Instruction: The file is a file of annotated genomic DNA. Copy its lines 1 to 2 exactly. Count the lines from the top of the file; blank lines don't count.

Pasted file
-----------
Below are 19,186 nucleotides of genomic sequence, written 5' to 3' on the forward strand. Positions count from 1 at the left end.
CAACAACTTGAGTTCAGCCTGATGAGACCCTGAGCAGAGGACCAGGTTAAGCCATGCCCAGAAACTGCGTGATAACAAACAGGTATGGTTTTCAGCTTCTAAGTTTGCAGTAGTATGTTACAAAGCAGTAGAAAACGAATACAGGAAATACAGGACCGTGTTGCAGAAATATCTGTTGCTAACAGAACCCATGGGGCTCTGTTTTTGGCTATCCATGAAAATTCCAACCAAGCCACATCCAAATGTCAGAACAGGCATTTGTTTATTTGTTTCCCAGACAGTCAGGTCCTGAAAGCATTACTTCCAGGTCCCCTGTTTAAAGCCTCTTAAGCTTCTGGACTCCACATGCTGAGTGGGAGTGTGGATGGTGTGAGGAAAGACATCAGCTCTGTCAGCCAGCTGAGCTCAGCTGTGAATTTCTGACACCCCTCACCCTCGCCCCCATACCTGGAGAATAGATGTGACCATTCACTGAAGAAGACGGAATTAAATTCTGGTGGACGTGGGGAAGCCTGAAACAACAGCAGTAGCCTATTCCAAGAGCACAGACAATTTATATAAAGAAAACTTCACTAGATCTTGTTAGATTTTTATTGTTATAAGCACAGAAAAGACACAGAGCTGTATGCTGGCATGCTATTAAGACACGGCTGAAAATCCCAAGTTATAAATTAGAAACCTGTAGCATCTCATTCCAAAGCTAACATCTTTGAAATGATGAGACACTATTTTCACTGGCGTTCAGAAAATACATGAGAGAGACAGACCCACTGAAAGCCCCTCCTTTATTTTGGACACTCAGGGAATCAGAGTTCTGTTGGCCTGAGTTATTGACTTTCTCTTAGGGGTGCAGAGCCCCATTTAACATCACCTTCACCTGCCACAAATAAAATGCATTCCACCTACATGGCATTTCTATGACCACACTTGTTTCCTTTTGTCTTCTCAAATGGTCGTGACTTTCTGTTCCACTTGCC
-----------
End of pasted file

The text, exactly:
Below are 19,186 nucleotides of genomic sequence, written 5' to 3' on the forward strand. Positions count from 1 at the left end.
CAACAACTTGAGTTCAGCCTGATGAGACCCTGAGCAGAGGACCAGGTTAAGCCATGCCCAGAAACTGCGTGATAACAAACAGGTATGGTTTTCAGCTTCTAAGTTTGCAGTAGTATGTTACAAAGCAGTAGAAAACGAATACAGGAAATACAGGACCGTGTTGCAGAAATATCTGTTGCTAACAGAACCCATGGGGCTCTGTTTTTGGCTATCCATGAAAATTCCAACCAAGCCACATCCAAATGTCAGAACAGGCATTTGTTTATTTGTTTCCCAGACAGTCAGGTCCTGAAAGCATTACTTCCAGGTCCCCTGTTTAAAGCCTCTTAAGCTTCTGGACTCCACATGCTGAGTGGGAGTGTGGATGGTGTGAGGAAAGACATCAGCTCTGTCAGCCAGCTGAGCTCAGCTGTGAATTTCTGACACCCCTCACCCTCGCCCCCATACCTGGAGAATAGATGTGACCATTCACTGAAGAAGACGGAATTAAATTCTGGTGGACGTGGGGAAGCCTGAAACAACAGCAGTAGCCTATTCCAAGAGCACAGACAATTTATATAAAGAAAACTTCACTAGATCTTGTTAGATTTTTATTGTTATAAGCACAGAAAAGACACAGAGCTGTATGCTGGCATGCTATTAAGACACGGCTGAAAATCCCAAGTTATAAATTAGAAACCTGTAGCATCTCATTCCAAAGCTAACATCTTTGAAATGATGAGACACTATTTTCACTGGCGTTCAGAAAATACATGAGAGAGACAGACCCACTGAAAGCCCCTCCTTTATTTTGGACACTCAGGGAATCAGAGTTCTGTTGGCCTGAGTTATTGACTTTCTCTTAGGGGTGCAGAGCCCCATTTAACATCACCTTCACCTGCCACAAATAAAATGCATTCCACCTACATGGCATTTCTATGACCACACTTGTTTCCTTTTGTCTTCTCAAATGGTCGTGACTTTCTGTTCCACTTGCC